You may hear meteorologists toss around words like “supercell,” “downbursts,” “microburst,” or “derecho.” That’s a lot of weather terminology, which can be confusing. Here’s a primer on a few storm words.
Let’s start off with the king of all thunderstorms.
Thunderstorms form when moist, warm air rises. The air expands and cools, forming a cloud. Atmospheric instability, such as strong wind shear (the change in wind speed and direction) is essential in the formation of thunderstorms.
A supercell is a large, single-cell, severe storm. Supercells are capable of producing tornadoes, hail and damaging winds.
This type of thunderstorm possesses a strong, rotating updraft, or air that is moving up within the developing system. The updraft, called a mesocyclone, can reach speeds of over 160 km/h. The rotation of a supercell can often be spotted from the ground.
These large storms are responsible for the tornado outbreaks we see in the United States and the large, devastating tornadoes.
These types of storms form in clusters, with some cells joining together. Though each is a single cell, as the first cell matures, it is carried downstream by upper-level winds and a new cell forms upwind, thus taking its place. These storms can be non-severe or severe.
A single cell thunderstorm is often called a pulse thunderstorm. As all thunderstorms do, a single cell forms from a towering cumulus cloud (those puffy cotton-like clouds often spotted on a summer day). There is also updraft within the storm, but essentially, the rain kills the updraft. The moisture is then cut off from the storm ending any further development of the storm.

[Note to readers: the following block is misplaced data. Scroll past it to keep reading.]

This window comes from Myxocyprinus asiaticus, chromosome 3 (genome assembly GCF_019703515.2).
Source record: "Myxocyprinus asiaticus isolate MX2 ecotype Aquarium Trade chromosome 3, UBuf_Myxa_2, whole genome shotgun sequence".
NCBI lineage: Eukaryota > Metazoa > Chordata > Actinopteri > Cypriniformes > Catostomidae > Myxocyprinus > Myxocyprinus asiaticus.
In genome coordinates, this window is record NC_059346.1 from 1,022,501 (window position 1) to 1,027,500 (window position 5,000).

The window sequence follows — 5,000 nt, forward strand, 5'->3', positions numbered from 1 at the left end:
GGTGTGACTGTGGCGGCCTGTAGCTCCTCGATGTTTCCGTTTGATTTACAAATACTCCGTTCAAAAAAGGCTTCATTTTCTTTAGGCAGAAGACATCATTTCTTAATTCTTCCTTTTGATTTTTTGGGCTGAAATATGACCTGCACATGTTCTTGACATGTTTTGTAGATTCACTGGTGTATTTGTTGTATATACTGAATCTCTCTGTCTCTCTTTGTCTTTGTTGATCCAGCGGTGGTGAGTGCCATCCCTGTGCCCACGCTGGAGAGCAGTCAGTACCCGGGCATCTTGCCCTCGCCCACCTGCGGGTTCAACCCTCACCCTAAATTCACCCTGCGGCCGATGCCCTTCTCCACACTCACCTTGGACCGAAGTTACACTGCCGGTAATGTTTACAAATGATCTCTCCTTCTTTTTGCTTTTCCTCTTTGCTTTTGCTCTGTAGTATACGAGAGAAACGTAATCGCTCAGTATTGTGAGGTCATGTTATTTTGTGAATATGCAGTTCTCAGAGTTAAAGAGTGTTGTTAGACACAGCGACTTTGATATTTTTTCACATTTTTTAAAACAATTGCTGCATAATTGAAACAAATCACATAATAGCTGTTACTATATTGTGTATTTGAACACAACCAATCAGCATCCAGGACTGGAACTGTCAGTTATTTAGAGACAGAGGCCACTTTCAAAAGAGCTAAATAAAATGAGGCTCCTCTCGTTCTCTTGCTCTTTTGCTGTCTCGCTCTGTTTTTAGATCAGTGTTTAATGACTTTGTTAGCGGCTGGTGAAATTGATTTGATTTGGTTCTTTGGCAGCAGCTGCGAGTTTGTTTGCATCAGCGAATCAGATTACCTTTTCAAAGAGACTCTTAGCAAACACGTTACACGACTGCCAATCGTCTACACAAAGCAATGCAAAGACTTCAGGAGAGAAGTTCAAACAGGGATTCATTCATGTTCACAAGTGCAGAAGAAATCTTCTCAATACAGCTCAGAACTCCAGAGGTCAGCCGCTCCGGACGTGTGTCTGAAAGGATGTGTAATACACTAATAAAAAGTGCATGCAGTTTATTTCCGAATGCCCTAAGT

A squall line is a line of thunderstorms that extend for hundreds of kilometres. Although tornadoes can develop from these types of storms, they usually produce straight-line winds.
A derecho (pronounced “dey-REY-cho”) is a wind storm that is associated with rapidly-moving thunderstorms. These long-lived and widespread storms are kilometres wide and hundreds of kilometres long. If you’re looking at radar, a derecho would be easy to spot: it’s a kilometres-long band of rain or a cluster of thunderstorms that looks like a bow. In fact, the radar signature is called a bow-echo. A derecho can be part of a single bow echo or multiple bow echoes.
Derechoes can produce straight-line wind damage, which is exactly what it means: wind damage that comes in a straight line. Oftentimes, people mistake straight-line wind damage as being caused by a tornado.
Derechoes are most common in the late spring and summer.
A downburst is a strong downdraft of cold air that causes damaging winds near the surface of a storm.
A microburst is basically a downburst, but describes the size of the downburst.
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